Vegetable growers with an aphid problem might be used to seeing ants around their aphid-infested crops as well. That is because aphids are sometimes protected by ants, because they have a mutualistic relationship.
Aphids produce a sweet substance called honeydew, which ants collect as a food source. The ants “milk” the aphids by stroking them with their antennae. The ants in turn protect the aphids from predators and some ants even transport aphids between plants for re-establishment when the ants move to new nesting sites.
Although mutualistic, the feeding behaviour of aphids is altered by ant attendance. Aphids near ants tend to increase the production of honeydew in smaller drops with a greater concentration of amino acids.
A Symbiotic Relationship
Some farming ant species gather and store the aphid eggs in their nests over the winter. In the spring, the ants carry the newly hatched aphids back to the plants. Some species of dairying ants manage large herds of aphids that feed on roots of plants in the ant colony. Queens leaving to start a new colony take an aphid egg to found a new herd of underground aphids in the new colony. These farming ants protect the aphids by fighting off aphid predators.
Ants therefore compound the aphid control problem by actively participating in the infestation. Be on the lookout for large masses of ants running the length of your plants, as this is indicative of an aphid farm underway. So managing ants is a key component of aphid management.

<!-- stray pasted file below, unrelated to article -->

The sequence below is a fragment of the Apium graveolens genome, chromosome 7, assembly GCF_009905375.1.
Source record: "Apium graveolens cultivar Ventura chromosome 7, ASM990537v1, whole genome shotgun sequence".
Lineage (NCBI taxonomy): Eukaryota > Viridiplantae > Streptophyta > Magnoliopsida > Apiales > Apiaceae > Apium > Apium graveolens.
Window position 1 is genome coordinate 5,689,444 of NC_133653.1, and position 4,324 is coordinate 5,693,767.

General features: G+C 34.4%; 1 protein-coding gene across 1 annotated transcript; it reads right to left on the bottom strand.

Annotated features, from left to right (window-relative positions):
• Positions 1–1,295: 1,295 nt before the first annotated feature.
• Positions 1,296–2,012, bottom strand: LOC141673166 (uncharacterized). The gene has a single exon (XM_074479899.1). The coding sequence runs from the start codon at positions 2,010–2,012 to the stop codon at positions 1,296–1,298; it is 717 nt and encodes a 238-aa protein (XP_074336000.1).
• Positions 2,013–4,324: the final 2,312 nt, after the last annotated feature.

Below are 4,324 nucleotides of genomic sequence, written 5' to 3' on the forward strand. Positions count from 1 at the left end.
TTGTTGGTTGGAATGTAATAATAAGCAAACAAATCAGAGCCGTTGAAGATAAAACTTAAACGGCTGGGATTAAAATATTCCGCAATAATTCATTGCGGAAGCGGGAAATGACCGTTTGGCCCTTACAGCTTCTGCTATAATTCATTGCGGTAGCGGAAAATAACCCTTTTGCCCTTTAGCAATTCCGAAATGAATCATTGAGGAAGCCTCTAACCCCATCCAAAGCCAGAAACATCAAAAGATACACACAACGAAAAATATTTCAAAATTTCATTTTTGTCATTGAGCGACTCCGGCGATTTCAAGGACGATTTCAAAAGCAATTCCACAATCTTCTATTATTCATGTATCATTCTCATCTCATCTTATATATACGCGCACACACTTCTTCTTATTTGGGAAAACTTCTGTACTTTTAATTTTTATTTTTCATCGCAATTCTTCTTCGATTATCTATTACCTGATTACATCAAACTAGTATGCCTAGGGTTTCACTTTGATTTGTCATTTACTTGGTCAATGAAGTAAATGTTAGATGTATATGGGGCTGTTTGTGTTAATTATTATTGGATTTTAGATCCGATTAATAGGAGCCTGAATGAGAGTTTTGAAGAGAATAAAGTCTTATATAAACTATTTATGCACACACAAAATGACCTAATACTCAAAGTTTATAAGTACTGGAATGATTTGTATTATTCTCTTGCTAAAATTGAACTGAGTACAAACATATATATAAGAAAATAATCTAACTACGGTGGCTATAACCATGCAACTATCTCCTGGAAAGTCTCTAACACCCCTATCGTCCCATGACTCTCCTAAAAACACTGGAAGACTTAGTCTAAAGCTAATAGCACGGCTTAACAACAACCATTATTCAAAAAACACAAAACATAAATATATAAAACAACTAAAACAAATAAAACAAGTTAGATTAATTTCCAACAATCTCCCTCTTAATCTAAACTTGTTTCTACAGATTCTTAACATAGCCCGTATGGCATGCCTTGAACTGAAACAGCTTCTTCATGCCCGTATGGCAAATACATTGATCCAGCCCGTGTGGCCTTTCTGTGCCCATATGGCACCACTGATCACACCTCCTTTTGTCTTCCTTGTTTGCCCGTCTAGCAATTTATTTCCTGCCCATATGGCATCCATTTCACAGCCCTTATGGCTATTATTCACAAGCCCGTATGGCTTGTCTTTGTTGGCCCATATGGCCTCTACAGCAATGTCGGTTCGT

Another variation in ant-aphid relationships involves lycaenid butterflies and Myrmica ants. These butterflies lay eggs on plants where ants tend herds of aphids. The eggs hatch as caterpillars which feed on the aphids. The ants do not defend the aphids from the caterpillars, since the caterpillars produce a pheromone which deceives the ants into treating them like ants, and carrying the caterpillars into their nest. Once there, the ants feed the caterpillars, which in return produce honeydew for the ants. When the caterpillars reach full size, they crawl to the colony entrance and form cocoons. After two weeks, the adult butterflies emerge and take flight. At this point, the ants attack the butterflies, but the butterflies have a sticky wool-like substance on their wings that disables the ants’ jaws, allowing the butterflies to fly away without being harmed.